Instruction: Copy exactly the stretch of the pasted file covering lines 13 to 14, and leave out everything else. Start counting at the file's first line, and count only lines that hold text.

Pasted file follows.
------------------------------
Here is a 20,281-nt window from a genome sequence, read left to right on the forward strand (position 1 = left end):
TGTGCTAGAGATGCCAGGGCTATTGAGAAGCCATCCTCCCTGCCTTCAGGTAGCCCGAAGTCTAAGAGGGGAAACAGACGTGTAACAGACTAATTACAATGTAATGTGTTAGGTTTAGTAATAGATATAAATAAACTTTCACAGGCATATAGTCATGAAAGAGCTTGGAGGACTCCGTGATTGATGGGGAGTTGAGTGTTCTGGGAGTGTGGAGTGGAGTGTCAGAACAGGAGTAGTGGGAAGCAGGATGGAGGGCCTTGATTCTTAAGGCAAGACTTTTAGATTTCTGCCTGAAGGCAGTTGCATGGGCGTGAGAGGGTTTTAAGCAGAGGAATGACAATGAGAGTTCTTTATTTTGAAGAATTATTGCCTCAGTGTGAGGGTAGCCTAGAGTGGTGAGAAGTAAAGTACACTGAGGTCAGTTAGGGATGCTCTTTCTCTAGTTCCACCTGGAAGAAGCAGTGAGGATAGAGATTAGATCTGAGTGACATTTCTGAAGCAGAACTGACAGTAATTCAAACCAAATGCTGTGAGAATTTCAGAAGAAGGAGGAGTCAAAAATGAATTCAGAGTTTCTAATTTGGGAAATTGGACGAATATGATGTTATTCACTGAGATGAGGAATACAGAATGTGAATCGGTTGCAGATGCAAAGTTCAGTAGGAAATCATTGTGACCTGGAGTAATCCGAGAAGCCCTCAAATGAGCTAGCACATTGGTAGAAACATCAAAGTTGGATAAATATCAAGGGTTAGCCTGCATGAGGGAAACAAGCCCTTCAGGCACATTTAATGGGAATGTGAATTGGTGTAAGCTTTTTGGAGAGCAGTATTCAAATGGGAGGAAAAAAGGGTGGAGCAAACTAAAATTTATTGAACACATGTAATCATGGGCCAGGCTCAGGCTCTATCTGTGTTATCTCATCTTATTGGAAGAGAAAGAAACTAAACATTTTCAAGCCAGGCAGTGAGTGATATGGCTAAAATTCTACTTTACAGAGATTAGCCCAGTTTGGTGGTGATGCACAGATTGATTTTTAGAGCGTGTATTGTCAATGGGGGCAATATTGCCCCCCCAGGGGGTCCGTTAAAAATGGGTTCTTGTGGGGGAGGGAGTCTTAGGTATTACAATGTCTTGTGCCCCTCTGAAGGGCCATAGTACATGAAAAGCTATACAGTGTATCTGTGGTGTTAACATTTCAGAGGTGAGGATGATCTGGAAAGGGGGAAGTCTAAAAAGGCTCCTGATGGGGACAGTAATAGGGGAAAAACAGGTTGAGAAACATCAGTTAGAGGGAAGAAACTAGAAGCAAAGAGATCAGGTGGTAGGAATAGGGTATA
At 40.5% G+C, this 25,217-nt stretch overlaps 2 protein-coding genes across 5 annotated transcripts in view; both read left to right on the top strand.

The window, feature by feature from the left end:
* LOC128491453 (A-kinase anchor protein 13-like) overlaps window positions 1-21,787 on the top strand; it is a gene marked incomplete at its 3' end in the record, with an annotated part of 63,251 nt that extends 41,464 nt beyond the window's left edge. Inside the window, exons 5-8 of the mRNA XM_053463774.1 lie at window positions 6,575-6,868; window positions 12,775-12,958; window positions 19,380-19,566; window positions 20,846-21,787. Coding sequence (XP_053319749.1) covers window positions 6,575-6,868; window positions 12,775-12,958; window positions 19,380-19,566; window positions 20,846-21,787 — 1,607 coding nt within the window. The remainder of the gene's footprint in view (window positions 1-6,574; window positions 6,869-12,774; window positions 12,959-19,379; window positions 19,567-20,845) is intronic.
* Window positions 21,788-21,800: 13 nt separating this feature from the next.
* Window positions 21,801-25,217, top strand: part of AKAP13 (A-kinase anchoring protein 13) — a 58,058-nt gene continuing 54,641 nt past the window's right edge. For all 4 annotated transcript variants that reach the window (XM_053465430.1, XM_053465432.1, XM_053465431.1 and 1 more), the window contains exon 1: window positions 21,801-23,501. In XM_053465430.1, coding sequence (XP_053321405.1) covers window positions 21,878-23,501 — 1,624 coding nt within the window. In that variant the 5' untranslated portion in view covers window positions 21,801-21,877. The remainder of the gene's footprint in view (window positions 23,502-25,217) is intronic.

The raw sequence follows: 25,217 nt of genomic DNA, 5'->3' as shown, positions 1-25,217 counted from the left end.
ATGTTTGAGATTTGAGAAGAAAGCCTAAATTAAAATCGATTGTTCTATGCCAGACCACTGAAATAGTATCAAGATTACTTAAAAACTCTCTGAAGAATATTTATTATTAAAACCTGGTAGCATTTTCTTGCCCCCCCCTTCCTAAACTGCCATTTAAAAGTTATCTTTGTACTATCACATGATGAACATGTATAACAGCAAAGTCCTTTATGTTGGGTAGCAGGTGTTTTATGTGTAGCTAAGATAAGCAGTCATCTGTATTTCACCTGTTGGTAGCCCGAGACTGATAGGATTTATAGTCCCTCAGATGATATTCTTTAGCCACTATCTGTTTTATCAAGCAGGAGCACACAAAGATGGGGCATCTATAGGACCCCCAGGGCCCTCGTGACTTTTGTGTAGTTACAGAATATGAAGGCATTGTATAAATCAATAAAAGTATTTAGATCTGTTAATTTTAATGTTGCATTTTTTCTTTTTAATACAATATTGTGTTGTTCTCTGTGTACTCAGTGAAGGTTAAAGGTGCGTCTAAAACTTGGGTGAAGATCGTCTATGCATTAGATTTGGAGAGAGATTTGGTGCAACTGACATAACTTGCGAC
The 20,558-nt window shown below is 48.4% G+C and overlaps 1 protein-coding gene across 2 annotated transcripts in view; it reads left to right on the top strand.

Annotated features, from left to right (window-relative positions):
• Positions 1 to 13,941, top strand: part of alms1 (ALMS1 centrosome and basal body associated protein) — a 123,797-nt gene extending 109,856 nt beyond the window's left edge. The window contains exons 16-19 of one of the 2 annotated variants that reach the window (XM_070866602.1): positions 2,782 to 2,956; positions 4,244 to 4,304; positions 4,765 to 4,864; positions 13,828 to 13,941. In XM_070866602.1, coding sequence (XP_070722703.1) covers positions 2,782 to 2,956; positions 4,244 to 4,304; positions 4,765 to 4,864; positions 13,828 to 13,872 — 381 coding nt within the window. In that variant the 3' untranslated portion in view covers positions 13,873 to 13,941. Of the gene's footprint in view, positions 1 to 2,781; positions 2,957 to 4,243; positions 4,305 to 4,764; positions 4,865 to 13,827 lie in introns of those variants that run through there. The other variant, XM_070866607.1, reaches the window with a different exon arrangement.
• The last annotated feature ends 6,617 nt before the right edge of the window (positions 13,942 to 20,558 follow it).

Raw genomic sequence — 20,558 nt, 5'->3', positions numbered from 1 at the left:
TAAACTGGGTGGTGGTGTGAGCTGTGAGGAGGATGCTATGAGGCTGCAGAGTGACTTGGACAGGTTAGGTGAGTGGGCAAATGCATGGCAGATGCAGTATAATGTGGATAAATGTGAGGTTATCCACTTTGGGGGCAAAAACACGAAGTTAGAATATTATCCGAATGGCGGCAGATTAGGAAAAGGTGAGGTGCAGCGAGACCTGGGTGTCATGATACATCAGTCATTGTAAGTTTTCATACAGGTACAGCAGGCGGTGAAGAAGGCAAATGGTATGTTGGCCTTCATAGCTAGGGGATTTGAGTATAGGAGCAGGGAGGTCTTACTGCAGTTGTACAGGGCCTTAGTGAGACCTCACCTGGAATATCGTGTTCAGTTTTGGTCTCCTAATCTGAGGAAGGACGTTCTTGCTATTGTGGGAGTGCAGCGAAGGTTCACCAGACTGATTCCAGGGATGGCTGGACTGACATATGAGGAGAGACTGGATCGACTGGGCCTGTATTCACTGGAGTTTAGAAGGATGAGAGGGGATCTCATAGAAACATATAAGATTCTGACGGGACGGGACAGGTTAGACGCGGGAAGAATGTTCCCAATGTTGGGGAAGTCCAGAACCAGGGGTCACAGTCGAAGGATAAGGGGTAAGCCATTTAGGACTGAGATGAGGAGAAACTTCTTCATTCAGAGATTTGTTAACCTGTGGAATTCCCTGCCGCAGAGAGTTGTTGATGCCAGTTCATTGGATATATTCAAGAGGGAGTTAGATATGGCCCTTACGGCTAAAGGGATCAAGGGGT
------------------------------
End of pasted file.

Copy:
• The last annotated feature ends 6,617 nt before the right edge of the window (positions 13,942 to 20,558 follow it).

Raw genomic sequence — 20,558 nt, 5'->3', positions numbered from 1 at the left: